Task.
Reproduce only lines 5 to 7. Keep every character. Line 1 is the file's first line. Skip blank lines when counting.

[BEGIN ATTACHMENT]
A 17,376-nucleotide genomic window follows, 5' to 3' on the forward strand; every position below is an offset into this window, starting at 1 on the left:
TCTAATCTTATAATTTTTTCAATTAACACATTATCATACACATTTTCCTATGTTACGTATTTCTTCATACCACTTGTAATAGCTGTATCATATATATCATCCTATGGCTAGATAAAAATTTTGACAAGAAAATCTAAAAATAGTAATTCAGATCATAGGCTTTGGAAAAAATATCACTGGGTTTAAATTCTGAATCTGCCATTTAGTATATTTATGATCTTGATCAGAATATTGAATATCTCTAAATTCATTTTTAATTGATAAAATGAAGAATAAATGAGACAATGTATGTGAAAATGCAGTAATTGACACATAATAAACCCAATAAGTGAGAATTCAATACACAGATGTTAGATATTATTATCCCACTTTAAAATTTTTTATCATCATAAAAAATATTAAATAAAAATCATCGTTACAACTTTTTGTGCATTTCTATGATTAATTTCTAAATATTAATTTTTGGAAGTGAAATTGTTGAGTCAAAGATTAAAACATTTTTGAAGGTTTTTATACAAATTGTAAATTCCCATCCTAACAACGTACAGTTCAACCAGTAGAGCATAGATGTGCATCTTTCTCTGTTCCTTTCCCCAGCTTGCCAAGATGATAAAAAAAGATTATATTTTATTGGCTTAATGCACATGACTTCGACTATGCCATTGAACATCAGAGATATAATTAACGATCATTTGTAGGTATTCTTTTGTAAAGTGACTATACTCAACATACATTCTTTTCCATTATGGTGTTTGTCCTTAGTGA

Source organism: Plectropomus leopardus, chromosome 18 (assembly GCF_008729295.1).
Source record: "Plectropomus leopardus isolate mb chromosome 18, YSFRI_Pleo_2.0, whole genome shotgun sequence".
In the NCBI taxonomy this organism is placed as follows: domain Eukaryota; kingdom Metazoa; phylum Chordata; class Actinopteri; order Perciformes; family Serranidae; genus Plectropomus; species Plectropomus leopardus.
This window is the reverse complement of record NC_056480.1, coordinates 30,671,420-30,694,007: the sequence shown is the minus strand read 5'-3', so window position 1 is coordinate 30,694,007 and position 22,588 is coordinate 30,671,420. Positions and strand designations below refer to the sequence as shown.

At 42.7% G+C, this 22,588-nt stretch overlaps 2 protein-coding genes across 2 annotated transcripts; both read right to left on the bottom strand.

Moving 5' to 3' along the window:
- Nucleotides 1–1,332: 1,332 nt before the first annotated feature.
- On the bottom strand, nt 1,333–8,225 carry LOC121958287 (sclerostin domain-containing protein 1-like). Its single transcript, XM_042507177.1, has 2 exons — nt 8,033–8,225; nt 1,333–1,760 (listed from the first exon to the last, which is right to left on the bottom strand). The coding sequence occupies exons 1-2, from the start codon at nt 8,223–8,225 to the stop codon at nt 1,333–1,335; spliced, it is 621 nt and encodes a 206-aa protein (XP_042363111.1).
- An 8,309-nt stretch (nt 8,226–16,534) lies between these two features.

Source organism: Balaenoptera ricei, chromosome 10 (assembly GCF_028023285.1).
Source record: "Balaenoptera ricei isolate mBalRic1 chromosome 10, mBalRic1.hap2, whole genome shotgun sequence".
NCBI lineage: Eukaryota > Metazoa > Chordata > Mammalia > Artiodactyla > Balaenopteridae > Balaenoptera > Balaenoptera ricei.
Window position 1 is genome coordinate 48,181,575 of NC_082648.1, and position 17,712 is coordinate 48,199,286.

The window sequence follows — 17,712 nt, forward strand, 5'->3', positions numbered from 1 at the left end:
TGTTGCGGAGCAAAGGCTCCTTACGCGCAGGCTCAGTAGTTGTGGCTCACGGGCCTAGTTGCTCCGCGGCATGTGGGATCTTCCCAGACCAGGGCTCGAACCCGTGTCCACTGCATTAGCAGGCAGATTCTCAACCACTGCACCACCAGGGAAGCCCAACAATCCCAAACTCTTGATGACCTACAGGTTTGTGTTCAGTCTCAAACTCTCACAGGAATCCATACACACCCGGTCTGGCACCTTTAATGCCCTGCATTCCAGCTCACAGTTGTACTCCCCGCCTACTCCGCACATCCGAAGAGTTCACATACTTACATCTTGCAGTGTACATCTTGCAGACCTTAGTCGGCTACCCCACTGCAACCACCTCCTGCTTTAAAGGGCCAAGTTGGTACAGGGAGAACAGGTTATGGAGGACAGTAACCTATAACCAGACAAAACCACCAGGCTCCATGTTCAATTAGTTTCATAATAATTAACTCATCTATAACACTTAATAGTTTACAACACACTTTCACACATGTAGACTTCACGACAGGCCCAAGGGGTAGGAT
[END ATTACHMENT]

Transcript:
In the NCBI taxonomy this organism is placed as follows: domain Eukaryota; kingdom Metazoa; phylum Chordata; class Actinopteri; order Perciformes; family Serranidae; genus Plectropomus; species Plectropomus leopardus.
This window is the reverse complement of record NC_056480.1, coordinates 30,671,420-30,694,007: the sequence shown is the minus strand read 5'-3', so window position 1 is coordinate 30,694,007 and position 22,588 is coordinate 30,671,420. Positions and strand designations below refer to the sequence as shown.

At 42.7% G+C, this 22,588-nt stretch overlaps 2 protein-coding genes across 2 annotated transcripts; both read right to left on the bottom strand.